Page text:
• Replace shoes often – If you have been using the same shoes for years, consider shopping for a fresh pair. Worn-out sneakers contribute to shin splints, as your feet and legs exert more force to stabilize your body. 

Experts recommend retiring your shoes once you have used them for about 500 km or 300 miles. If you’re not measuring, change your shoes yearly if you’re not a heavy runner. Having several pairs of athletic shoes that allow you to switch from time to time is an expensive but advantageous idea.     

  • Insert an orthotic  Injury, age and other health conditions can alter the structure of the foot arch over time. Flat-footed or high-arched people are equally prone to shin splints. Orthotics can help in both cases.

Flat-footed runners may replace their shoes’ insole foam with a plastic orthotic for additional arch support to address shin splints and other conditions such as plantar fasciitis, Achilles tendinitis, iliotibial band and runner’s knee.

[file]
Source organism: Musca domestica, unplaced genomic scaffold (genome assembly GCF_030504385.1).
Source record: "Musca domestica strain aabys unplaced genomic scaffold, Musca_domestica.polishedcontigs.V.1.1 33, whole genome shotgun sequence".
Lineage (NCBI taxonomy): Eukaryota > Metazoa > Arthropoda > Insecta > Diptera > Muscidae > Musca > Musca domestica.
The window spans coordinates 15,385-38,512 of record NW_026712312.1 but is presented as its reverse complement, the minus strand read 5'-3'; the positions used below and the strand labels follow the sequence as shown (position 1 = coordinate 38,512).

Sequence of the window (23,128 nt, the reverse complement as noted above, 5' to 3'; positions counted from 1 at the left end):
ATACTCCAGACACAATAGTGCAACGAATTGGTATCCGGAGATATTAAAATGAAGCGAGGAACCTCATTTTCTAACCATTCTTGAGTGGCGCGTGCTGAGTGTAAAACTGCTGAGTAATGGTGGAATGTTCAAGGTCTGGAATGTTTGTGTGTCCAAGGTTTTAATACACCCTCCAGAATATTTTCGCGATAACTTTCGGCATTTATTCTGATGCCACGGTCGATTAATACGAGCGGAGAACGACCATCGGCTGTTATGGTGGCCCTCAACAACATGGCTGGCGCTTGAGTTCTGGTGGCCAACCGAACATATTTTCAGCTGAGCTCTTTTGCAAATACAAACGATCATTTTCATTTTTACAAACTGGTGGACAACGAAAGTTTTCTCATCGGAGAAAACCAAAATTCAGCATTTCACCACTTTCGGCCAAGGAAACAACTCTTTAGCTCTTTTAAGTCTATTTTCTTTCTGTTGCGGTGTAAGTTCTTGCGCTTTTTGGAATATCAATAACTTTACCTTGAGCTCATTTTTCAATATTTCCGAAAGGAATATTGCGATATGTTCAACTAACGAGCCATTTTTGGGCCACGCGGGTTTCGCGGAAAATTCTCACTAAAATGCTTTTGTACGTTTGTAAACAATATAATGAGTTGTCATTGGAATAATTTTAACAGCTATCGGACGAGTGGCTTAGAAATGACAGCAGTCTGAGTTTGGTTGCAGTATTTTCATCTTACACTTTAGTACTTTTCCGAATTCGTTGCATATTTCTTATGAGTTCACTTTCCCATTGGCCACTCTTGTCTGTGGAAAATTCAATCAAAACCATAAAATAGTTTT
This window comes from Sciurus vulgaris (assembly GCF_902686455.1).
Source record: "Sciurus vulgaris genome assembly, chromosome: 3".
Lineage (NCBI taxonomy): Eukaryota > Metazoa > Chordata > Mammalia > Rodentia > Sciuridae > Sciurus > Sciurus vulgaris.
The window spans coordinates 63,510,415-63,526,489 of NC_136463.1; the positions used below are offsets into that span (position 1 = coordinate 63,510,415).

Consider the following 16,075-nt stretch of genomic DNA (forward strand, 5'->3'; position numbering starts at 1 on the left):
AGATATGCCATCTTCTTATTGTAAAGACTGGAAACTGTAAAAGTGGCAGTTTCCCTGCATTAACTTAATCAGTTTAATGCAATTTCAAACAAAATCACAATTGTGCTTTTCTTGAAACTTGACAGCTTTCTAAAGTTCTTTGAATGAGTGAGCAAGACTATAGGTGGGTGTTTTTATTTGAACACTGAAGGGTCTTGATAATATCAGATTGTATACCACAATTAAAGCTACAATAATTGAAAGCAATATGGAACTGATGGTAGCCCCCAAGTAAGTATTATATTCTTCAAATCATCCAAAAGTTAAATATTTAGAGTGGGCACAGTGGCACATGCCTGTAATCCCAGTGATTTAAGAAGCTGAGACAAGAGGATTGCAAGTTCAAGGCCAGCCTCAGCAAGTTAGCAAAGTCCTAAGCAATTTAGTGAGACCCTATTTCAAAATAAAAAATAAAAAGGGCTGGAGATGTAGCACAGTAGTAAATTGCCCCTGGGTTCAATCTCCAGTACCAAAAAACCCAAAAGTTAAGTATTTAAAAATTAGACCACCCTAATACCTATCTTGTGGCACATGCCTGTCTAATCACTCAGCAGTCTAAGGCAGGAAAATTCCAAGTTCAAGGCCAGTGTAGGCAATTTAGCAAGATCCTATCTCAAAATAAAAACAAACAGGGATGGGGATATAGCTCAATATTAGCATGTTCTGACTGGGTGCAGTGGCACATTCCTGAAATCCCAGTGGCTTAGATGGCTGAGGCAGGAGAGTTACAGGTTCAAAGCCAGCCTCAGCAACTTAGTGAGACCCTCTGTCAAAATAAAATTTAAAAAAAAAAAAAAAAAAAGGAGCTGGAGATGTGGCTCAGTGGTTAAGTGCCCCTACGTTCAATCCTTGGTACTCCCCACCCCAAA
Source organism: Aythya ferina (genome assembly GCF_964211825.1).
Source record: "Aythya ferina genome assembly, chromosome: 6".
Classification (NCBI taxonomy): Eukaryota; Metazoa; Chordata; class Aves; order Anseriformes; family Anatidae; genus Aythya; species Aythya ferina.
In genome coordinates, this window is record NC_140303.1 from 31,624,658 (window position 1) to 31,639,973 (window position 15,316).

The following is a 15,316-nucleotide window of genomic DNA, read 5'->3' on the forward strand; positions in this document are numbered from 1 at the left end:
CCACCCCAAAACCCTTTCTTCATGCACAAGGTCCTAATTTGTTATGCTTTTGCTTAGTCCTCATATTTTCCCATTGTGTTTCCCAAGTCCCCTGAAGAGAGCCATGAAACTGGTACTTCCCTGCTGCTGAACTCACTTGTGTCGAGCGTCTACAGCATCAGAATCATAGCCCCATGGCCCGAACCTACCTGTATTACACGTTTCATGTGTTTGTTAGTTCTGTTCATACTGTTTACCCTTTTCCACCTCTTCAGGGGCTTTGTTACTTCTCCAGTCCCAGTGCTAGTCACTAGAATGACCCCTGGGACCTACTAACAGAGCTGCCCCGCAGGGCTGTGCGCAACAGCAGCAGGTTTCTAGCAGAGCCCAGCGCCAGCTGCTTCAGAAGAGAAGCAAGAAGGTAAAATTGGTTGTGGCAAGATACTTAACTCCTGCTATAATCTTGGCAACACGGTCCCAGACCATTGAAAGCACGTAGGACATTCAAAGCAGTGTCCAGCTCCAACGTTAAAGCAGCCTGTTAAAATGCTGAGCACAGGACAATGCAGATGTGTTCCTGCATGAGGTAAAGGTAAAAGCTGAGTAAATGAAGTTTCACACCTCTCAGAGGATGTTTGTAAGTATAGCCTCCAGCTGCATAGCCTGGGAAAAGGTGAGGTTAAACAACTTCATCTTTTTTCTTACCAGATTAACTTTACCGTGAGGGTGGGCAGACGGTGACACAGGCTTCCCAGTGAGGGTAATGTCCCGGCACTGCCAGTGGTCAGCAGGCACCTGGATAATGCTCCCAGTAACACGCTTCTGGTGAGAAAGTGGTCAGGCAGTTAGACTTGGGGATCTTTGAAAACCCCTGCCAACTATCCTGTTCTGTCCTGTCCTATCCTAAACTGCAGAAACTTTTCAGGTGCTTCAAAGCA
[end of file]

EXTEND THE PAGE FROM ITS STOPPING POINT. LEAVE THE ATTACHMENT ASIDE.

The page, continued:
Even those with high foot arches can benefit from orthotics, allowing for more shock absorption and decreasing stress.   

Use compression socks or sleeves  These garments are designed to decrease the strain put on the bones and muscles in your lower leg. It helps maintain body alignment, reduces muscle movement and ensures ample blood flow. With these functions, compression socks and sleeves can be used in preventing and easing shin splints.

4. Improve your lower leg strength

Runners with bigger and stronger calf muscles have a lower risk of developing tibial stress fractures, according to a study. These fractures occur after shin splints are left unaddressed for a lengthy period of time. Naturally, strengthening the calf and its surrounding muscles can help you avoid shin splints.  

Below are some exercises that you can do:

  • Calf raises  With your feet slightly apart, raise up onto your toes, and pause for two seconds. Lower back to your starting position. Repeat 30 times.